If you have any tips that could lead to the arrest of the forger please contact the Posh Stationery department of your local anti fraud organisation.


Just to spell it out to avoid misunderstandings: I can’t say this is a popular pencil (it’s not a popular Montblanc model) so I doubt anyone (other than myself for the photos in this blog post) would create a fake version.


Muji’s Low Centre of Gravity Mechanical Pencil 1

On a recent trip to Manchester I noticed that Muji’s low centre of gravity mechanical pencils finally made it to Europe.

Muji’s low centre of gravity pencil in Manchester

Last year they weren’t available in the UK or Germany, which prompted me to visit Muji’s “global flagship store” on Huaihai Road in Shanghai1.

The main purpose of the visit was to get my hands on this pencil for Gunther and myself.

They even had a cafe. I haven’t eaten Muji food before.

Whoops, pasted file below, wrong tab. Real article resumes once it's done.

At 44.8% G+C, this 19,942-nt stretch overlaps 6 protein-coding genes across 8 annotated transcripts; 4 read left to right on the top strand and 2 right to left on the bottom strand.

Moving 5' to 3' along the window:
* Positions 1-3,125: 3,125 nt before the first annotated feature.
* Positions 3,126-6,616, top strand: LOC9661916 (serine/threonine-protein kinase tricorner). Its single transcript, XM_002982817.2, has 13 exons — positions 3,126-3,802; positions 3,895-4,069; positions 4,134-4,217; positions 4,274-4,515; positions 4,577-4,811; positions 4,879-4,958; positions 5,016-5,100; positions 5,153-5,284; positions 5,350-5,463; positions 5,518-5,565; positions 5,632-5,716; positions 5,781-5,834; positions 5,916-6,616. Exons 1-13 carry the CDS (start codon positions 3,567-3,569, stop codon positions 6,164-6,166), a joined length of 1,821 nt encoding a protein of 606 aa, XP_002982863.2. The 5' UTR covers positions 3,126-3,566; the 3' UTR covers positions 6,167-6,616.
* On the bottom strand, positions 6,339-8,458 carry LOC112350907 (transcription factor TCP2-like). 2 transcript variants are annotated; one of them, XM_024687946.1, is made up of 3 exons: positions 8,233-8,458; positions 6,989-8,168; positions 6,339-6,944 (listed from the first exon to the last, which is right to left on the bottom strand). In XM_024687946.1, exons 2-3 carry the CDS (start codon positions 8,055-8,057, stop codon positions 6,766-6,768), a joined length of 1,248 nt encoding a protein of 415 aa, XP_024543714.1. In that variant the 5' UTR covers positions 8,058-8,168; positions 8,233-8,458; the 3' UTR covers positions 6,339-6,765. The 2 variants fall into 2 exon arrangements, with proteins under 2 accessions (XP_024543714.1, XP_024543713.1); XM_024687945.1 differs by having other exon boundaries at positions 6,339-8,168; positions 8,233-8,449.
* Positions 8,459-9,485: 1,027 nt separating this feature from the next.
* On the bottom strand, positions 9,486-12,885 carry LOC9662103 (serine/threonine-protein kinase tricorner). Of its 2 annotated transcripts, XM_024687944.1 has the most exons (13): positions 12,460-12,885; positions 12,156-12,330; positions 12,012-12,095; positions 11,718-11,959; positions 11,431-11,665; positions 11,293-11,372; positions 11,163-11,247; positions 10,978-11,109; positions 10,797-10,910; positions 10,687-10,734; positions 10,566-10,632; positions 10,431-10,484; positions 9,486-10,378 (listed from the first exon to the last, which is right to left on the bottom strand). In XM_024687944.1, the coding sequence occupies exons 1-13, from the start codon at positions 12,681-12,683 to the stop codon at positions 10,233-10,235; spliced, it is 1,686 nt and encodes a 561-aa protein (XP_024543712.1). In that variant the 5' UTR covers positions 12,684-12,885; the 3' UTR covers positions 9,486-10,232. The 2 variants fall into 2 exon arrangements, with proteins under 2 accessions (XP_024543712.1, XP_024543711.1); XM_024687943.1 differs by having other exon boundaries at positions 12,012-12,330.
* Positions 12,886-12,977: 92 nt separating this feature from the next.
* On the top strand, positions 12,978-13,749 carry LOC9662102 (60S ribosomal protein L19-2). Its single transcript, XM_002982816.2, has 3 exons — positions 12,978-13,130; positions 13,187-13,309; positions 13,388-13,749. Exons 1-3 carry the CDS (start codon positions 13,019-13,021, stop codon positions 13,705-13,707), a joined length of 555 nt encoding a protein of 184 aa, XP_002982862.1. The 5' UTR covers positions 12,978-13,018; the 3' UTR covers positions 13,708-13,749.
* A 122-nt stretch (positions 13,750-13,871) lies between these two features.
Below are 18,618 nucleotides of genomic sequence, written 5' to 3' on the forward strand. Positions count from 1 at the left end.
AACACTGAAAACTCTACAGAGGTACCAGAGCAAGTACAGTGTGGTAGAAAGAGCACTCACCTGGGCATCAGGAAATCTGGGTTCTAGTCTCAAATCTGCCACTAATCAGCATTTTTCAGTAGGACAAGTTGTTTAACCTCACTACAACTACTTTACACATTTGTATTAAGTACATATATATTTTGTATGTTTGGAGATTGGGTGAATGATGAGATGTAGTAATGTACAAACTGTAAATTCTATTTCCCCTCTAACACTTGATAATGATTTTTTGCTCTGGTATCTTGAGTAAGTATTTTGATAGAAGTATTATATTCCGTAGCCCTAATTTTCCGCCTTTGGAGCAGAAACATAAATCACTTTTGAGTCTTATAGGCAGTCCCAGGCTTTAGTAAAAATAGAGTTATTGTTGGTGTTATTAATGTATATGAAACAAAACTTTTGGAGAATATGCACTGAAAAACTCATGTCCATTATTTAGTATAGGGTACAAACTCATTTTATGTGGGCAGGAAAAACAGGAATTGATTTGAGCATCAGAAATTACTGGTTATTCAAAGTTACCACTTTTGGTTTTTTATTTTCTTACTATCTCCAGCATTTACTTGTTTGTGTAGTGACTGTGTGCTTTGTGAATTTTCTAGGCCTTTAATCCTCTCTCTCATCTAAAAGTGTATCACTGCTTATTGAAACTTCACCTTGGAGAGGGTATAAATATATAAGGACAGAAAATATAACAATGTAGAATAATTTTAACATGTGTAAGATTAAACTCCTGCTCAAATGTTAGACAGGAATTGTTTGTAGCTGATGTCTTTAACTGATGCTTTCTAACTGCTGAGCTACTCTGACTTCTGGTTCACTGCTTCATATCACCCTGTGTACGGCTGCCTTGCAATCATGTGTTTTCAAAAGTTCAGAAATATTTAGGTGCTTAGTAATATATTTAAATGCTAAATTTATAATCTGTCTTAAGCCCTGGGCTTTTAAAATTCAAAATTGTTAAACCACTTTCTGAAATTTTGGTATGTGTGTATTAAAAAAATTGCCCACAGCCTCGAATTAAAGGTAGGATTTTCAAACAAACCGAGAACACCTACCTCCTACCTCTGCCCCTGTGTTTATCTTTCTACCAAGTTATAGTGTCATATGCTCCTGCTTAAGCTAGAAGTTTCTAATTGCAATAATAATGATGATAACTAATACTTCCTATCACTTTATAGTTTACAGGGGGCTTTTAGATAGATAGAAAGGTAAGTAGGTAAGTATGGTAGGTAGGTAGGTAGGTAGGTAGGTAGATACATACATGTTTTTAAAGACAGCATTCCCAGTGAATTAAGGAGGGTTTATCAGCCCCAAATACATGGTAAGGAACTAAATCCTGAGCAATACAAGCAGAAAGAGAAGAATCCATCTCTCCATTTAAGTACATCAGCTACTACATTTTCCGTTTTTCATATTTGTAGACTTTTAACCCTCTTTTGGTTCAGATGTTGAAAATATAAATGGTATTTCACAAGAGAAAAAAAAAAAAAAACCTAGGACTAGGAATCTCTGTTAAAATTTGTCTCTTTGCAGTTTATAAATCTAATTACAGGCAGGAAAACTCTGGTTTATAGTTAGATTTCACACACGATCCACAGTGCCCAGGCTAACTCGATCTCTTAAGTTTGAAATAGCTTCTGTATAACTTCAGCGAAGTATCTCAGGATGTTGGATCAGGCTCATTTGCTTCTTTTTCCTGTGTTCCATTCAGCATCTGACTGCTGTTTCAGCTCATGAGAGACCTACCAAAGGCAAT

The food was quite good. It was slightly more expensive than expected, but the price was acceptable.

In the stationery corner there was a lot to choose from.

Pen and paper wise there wasn’t much more than what I am used to from Manchester, despite Manchester only having a small store now (the bigger one closed down about ten years ago)…

..there was however a lot more choice in terms of desk organisation (trays, boxes, ..).

The decoration was quite nice and it was easy to try products out before buying.

Can you spot the low centre of gravity pencil in the picture above?

As usual you can open pictures in a new tab to see them in high resolution.

I bought some other nice products, too.

I should show them in a separate blog post.

 

  1. It’s one of the stationery related stores I forgot to write about in my recent series of Shanghai related blog posts from my trip in August 2016. []